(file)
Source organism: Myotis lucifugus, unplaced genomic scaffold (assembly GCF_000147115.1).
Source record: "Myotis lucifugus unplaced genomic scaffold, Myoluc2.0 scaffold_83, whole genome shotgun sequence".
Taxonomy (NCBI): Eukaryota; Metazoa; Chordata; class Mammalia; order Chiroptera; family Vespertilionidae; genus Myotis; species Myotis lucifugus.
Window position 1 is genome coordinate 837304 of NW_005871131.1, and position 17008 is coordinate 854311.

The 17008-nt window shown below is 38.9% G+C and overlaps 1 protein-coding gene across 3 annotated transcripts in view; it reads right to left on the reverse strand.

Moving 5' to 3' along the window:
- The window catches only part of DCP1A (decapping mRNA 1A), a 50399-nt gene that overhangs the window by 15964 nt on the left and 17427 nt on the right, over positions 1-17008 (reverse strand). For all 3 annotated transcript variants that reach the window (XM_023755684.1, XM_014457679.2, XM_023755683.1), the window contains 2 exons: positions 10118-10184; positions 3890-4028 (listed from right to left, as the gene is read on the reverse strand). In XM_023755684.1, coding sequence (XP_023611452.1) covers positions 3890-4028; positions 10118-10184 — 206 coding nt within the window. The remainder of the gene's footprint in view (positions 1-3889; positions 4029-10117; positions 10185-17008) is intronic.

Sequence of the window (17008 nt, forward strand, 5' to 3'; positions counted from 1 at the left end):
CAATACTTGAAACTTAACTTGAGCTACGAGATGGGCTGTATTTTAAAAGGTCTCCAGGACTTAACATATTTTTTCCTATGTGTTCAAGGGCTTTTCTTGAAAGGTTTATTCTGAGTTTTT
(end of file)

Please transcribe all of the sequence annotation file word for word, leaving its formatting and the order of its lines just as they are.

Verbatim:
Source organism: Myotis lucifugus, unplaced genomic scaffold (assembly GCF_000147115.1).
Source record: "Myotis lucifugus unplaced genomic scaffold, Myoluc2.0 scaffold_83, whole genome shotgun sequence".
Taxonomy (NCBI): Eukaryota; Metazoa; Chordata; class Mammalia; order Chiroptera; family Vespertilionidae; genus Myotis; species Myotis lucifugus.
Window position 1 is genome coordinate 837304 of NW_005871131.1, and position 17008 is coordinate 854311.

The 17008-nt window shown below is 38.9% G+C and overlaps 1 protein-coding gene across 3 annotated transcripts in view; it reads right to left on the reverse strand.

Moving 5' to 3' along the window:
- The window catches only part of DCP1A (decapping mRNA 1A), a 50399-nt gene that overhangs the window by 15964 nt on the left and 17427 nt on the right, over positions 1-17008 (reverse strand). For all 3 annotated transcript variants that reach the window (XM_023755684.1, XM_014457679.2, XM_023755683.1), the window contains 2 exons: positions 10118-10184; positions 3890-4028 (listed from right to left, as the gene is read on the reverse strand). In XM_023755684.1, coding sequence (XP_023611452.1) covers positions 3890-4028; positions 10118-10184 — 206 coding nt within the window. The remainder of the gene's footprint in view (positions 1-3889; positions 4029-10117; positions 10185-17008) is intronic.

Sequence of the window (17008 nt, forward strand, 5' to 3'; positions counted from 1 at the left end):
CAATACTTGAAACTTAACTTGAGCTACGAGATGGGCTGTATTTTAAAAGGTCTCCAGGACTTAACATATTTTTTCCTATGTGTTCAAGGGCTTTTCTTGAAAGGTTTATTCTGAGTTTTT